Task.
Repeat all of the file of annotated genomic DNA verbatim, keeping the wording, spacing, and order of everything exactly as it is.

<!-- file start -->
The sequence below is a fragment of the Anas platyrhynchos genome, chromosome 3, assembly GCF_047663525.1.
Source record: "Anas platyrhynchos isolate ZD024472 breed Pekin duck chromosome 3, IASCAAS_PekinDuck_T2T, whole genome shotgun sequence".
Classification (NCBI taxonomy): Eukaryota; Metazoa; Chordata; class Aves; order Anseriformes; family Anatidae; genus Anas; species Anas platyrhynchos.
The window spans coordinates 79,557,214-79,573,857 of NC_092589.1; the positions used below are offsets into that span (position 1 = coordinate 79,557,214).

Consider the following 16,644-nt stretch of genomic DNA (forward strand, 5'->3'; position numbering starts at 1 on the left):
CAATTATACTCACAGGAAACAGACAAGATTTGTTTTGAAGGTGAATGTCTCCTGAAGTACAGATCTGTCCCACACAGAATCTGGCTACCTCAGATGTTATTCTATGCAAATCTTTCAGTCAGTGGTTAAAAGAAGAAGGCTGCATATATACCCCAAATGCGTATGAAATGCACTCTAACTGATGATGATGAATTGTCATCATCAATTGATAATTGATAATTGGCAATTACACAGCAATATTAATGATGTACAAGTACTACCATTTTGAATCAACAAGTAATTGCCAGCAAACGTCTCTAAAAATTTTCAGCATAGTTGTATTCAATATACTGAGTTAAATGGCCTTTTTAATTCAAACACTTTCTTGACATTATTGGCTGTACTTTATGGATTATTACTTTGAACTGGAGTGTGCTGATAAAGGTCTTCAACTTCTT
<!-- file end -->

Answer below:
The sequence below is a fragment of the Anas platyrhynchos genome, chromosome 3, assembly GCF_047663525.1.
Source record: "Anas platyrhynchos isolate ZD024472 breed Pekin duck chromosome 3, IASCAAS_PekinDuck_T2T, whole genome shotgun sequence".
Classification (NCBI taxonomy): Eukaryota; Metazoa; Chordata; class Aves; order Anseriformes; family Anatidae; genus Anas; species Anas platyrhynchos.
The window spans coordinates 79,557,214-79,573,857 of NC_092589.1; the positions used below are offsets into that span (position 1 = coordinate 79,557,214).

Consider the following 16,644-nt stretch of genomic DNA (forward strand, 5'->3'; position numbering starts at 1 on the left):
CAATTATACTCACAGGAAACAGACAAGATTTGTTTTGAAGGTGAATGTCTCCTGAAGTACAGATCTGTCCCACACAGAATCTGGCTACCTCAGATGTTATTCTATGCAAATCTTTCAGTCAGTGGTTAAAAGAAGAAGGCTGCATATATACCCCAAATGCGTATGAAATGCACTCTAACTGATGATGATGAATTGTCATCATCAATTGATAATTGATAATTGGCAATTACACAGCAATATTAATGATGTACAAGTACTACCATTTTGAATCAACAAGTAATTGCCAGCAAACGTCTCTAAAAATTTTCAGCATAGTTGTATTCAATATACTGAGTTAAATGGCCTTTTTAATTCAAACACTTTCTTGACATTATTGGCTGTACTTTATGGATTATTACTTTGAACTGGAGTGTGCTGATAAAGGTCTTCAACTTCTT